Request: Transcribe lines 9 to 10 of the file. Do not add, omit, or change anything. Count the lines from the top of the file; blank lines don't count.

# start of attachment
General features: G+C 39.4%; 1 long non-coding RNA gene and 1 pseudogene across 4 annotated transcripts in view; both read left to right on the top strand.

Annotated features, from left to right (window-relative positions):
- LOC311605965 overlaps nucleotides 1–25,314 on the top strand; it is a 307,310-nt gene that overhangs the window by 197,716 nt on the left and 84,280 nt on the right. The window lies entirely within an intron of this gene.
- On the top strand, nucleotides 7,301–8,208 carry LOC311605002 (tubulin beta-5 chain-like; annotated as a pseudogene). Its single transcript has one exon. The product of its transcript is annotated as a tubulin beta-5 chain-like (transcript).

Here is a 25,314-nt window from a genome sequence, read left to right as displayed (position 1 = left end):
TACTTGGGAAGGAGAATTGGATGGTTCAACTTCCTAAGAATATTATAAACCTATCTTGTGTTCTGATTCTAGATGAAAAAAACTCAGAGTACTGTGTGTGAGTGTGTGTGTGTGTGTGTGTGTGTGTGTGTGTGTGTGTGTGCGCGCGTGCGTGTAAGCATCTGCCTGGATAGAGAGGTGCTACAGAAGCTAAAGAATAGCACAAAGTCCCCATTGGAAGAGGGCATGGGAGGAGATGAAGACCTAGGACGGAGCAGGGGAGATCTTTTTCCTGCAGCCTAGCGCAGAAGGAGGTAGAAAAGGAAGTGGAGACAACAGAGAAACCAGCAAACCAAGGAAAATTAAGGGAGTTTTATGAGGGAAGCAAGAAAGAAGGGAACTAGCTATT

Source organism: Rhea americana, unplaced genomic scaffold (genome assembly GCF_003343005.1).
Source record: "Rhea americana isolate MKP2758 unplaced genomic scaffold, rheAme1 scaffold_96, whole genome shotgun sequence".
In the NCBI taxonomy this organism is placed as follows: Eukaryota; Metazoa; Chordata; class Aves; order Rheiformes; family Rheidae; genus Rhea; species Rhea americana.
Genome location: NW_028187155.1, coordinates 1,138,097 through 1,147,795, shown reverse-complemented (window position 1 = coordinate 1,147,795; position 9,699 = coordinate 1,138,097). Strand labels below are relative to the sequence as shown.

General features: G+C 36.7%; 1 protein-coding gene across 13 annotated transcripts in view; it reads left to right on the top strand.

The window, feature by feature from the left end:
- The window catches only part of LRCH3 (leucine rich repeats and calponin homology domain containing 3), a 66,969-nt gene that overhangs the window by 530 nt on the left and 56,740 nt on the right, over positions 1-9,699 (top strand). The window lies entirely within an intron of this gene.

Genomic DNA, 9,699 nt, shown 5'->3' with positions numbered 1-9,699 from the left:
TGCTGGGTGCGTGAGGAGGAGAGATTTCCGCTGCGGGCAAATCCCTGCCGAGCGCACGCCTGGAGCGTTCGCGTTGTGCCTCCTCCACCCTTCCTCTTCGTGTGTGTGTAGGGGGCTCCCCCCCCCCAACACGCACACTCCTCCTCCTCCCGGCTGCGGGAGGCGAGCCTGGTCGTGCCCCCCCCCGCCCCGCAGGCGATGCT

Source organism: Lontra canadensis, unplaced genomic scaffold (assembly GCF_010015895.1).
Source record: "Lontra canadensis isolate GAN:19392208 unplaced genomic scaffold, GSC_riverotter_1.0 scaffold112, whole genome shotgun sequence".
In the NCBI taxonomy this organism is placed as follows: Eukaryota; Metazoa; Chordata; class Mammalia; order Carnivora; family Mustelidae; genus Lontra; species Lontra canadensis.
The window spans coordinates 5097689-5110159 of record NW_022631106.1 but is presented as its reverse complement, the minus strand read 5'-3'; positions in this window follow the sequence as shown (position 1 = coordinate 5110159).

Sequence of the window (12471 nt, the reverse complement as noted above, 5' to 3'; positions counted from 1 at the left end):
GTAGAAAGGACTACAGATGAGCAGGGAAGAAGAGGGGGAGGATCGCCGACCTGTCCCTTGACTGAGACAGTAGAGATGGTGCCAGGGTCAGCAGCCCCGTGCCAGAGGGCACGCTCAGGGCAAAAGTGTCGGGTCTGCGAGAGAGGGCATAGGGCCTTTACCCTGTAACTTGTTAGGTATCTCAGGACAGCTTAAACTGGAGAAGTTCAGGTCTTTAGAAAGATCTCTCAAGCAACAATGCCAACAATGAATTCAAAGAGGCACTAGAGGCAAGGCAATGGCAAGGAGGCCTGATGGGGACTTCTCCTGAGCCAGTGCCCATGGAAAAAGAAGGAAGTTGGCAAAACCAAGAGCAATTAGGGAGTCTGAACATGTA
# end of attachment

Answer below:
In the NCBI taxonomy this organism is placed as follows: Eukaryota; Metazoa; Chordata; class Aves; order Rheiformes; family Rheidae; genus Rhea; species Rhea americana.
Genome location: NW_028187155.1, coordinates 1,138,097 through 1,147,795, shown reverse-complemented (window position 1 = coordinate 1,147,795; position 9,699 = coordinate 1,138,097). Strand labels below are relative to the sequence as shown.